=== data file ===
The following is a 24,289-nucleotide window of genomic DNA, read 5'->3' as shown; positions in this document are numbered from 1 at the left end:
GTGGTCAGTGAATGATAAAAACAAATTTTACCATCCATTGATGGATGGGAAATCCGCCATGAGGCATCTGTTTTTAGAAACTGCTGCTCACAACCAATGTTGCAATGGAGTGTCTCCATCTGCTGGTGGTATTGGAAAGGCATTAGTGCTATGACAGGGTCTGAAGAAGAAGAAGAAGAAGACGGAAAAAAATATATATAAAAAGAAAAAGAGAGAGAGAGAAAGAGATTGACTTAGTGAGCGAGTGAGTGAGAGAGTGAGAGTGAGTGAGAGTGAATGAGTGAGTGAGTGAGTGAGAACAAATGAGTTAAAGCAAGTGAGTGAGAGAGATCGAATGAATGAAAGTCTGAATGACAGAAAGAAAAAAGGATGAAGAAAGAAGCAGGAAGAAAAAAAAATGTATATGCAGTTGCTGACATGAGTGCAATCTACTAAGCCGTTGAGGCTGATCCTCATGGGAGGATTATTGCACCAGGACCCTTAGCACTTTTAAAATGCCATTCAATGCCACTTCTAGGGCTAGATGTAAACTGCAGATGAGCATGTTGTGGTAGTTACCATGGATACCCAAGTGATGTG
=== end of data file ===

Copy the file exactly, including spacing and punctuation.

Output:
The following is a 24,289-nucleotide window of genomic DNA, read 5'->3' as shown; positions in this document are numbered from 1 at the left end:
GTGGTCAGTGAATGATAAAAACAAATTTTACCATCCATTGATGGATGGGAAATCCGCCATGAGGCATCTGTTTTTAGAAACTGCTGCTCACAACCAATGTTGCAATGGAGTGTCTCCATCTGCTGGTGGTATTGGAAAGGCATTAGTGCTATGACAGGGTCTGAAGAAGAAGAAGAAGAAGACGGAAAAAAATATATATAAAAAGAAAAAGAGAGAGAGAGAAAGAGATTGACTTAGTGAGCGAGTGAGTGAGAGAGTGAGAGTGAGTGAGAGTGAATGAGTGAGTGAGTGAGTGAGAACAAATGAGTTAAAGCAAGTGAGTGAGAGAGATCGAATGAATGAAAGTCTGAATGACAGAAAGAAAAAAGGATGAAGAAAGAAGCAGGAAGAAAAAAAAATGTATATGCAGTTGCTGACATGAGTGCAATCTACTAAGCCGTTGAGGCTGATCCTCATGGGAGGATTATTGCACCAGGACCCTTAGCACTTTTAAAATGCCATTCAATGCCACTTCTAGGGCTAGATGTAAACTGCAGATGAGCATGTTGTGGTAGTTACCATGGATACCCAAGTGATGTG